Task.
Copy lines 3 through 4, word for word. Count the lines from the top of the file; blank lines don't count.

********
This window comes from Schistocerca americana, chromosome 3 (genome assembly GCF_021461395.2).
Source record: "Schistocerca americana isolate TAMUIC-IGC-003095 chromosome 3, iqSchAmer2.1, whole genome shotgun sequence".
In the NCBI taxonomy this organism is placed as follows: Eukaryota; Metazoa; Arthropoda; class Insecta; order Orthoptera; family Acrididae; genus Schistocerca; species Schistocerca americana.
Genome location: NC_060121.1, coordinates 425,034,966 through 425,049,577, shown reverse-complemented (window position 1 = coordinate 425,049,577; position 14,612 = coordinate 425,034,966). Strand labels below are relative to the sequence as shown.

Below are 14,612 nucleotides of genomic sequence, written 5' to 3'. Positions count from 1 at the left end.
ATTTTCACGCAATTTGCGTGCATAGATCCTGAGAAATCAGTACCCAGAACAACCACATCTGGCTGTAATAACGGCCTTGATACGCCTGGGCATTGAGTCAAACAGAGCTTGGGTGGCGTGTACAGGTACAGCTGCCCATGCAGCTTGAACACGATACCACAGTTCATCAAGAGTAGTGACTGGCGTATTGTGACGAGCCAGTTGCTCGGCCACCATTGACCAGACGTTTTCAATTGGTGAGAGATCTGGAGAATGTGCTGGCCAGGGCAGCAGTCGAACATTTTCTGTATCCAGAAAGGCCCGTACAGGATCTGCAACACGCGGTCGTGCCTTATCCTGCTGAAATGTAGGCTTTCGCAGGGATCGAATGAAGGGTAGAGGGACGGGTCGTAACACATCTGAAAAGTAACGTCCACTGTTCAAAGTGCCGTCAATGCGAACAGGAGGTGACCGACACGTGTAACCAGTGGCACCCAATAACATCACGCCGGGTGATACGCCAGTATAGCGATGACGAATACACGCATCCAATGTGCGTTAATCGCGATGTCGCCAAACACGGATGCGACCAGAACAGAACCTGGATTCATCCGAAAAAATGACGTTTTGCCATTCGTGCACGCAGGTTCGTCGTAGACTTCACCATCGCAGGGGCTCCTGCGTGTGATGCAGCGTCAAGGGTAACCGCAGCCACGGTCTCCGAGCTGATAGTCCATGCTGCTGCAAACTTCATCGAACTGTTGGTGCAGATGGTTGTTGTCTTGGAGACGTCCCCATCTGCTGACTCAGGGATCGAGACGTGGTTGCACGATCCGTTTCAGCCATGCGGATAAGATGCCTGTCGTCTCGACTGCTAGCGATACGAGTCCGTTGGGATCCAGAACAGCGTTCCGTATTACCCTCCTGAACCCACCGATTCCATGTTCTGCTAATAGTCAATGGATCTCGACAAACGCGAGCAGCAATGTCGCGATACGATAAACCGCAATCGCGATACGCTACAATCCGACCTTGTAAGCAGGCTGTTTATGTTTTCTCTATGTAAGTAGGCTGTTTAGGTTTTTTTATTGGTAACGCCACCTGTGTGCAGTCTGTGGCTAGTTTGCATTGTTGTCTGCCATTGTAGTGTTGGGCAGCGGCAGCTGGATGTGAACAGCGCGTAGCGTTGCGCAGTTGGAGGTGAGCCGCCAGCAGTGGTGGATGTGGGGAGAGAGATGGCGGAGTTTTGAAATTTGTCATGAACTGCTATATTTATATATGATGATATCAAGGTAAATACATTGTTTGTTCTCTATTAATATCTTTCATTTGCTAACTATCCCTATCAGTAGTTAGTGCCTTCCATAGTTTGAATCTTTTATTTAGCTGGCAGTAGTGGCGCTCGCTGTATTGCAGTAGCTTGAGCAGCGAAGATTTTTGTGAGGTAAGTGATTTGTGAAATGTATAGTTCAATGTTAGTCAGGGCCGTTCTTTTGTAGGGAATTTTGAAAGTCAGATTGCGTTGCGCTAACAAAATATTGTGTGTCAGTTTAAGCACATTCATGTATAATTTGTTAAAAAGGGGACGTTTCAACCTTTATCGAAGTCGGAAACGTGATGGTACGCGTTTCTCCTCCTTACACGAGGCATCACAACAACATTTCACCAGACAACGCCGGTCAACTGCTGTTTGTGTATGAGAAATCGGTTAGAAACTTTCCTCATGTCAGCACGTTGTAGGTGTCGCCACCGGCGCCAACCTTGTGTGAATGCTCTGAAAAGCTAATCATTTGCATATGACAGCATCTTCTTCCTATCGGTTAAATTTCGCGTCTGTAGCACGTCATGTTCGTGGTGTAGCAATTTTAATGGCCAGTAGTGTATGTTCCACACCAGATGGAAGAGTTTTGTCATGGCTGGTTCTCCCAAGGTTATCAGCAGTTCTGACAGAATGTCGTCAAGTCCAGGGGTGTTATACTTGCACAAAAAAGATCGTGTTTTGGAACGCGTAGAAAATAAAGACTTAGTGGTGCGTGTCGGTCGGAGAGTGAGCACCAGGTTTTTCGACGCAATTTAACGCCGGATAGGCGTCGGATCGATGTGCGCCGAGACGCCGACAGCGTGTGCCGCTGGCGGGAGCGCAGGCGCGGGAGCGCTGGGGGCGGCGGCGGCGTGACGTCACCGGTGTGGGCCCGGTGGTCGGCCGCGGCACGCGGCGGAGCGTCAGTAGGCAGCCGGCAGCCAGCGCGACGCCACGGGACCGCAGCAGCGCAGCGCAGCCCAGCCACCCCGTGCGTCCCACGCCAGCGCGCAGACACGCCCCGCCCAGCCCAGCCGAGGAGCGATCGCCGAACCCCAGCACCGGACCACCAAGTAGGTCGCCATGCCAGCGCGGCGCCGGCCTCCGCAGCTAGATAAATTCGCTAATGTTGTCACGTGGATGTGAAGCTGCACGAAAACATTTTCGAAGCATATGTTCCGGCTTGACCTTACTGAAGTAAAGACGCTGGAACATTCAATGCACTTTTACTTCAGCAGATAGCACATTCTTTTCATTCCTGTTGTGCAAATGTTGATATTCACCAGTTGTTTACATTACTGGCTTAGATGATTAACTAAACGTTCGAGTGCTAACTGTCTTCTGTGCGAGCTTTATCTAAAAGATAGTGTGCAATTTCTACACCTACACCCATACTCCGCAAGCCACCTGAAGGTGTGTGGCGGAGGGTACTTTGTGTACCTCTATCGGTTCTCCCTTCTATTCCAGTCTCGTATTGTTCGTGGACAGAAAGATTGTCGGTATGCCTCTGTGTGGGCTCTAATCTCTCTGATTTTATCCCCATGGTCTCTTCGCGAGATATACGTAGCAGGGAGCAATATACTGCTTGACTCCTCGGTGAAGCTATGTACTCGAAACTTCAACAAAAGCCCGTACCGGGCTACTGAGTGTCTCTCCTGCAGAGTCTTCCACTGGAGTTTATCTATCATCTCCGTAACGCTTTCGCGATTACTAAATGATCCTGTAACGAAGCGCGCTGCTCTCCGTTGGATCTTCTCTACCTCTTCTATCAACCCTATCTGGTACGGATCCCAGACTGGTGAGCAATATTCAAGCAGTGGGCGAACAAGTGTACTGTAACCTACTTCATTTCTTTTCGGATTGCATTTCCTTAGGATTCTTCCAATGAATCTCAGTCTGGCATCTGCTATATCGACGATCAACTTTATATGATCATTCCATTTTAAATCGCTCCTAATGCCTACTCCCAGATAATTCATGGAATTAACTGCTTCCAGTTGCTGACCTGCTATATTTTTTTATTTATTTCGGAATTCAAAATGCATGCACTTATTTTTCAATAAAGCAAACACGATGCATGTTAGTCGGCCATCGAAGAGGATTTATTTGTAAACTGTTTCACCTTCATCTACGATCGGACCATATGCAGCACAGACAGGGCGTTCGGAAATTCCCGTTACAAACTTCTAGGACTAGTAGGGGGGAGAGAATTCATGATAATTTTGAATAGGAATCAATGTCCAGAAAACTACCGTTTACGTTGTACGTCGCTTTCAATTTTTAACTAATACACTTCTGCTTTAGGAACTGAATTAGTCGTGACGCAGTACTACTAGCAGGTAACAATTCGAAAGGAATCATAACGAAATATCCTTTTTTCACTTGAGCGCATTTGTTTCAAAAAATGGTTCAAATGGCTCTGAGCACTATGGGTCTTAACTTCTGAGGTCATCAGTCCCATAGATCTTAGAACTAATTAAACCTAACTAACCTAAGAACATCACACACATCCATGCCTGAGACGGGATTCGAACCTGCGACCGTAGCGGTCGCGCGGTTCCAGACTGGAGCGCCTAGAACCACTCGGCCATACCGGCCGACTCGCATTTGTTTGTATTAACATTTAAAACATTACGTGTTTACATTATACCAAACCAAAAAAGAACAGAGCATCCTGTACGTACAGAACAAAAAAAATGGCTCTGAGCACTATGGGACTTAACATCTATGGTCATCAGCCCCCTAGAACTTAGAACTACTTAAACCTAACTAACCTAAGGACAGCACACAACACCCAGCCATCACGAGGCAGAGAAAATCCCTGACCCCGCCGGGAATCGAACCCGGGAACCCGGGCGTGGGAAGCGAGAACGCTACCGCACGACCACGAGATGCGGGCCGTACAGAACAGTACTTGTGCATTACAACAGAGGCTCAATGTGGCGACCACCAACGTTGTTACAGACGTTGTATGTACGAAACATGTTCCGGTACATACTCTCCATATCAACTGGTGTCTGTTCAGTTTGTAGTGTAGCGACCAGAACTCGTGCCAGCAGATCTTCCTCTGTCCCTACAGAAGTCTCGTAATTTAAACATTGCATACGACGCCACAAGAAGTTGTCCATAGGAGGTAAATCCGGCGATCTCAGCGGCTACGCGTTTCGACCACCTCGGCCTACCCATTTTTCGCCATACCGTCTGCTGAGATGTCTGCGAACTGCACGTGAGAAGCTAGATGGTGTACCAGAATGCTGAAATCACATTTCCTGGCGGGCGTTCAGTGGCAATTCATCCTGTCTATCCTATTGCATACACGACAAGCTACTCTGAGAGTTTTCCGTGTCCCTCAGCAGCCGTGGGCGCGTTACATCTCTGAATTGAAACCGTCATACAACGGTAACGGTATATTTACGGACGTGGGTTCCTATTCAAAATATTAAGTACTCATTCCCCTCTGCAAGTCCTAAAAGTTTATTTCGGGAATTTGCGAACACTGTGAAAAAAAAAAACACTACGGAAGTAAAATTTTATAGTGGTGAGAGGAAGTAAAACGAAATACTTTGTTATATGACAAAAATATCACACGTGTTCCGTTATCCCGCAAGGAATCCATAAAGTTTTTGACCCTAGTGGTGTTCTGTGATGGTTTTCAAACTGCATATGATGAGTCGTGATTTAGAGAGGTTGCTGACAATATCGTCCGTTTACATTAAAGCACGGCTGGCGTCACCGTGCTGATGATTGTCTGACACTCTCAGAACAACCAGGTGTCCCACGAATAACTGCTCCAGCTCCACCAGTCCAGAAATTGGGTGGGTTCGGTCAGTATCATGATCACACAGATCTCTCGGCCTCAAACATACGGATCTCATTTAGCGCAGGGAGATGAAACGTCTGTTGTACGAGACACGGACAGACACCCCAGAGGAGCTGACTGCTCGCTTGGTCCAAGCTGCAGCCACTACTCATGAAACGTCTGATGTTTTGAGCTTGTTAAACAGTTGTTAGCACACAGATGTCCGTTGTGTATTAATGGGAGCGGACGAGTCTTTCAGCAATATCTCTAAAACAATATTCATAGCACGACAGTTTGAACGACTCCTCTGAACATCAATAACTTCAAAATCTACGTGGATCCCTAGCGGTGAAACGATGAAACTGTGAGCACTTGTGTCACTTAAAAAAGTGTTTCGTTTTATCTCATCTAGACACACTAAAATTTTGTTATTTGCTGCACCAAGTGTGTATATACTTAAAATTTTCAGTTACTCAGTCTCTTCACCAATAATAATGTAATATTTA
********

In the NCBI taxonomy this organism is placed as follows: Eukaryota; Metazoa; Arthropoda; class Insecta; order Orthoptera; family Acrididae; genus Schistocerca; species Schistocerca americana.
Genome location: NC_060121.1, coordinates 425,034,966 through 425,049,577, shown reverse-complemented (window position 1 = coordinate 425,049,577; position 14,612 = coordinate 425,034,966). Strand labels below are relative to the sequence as shown.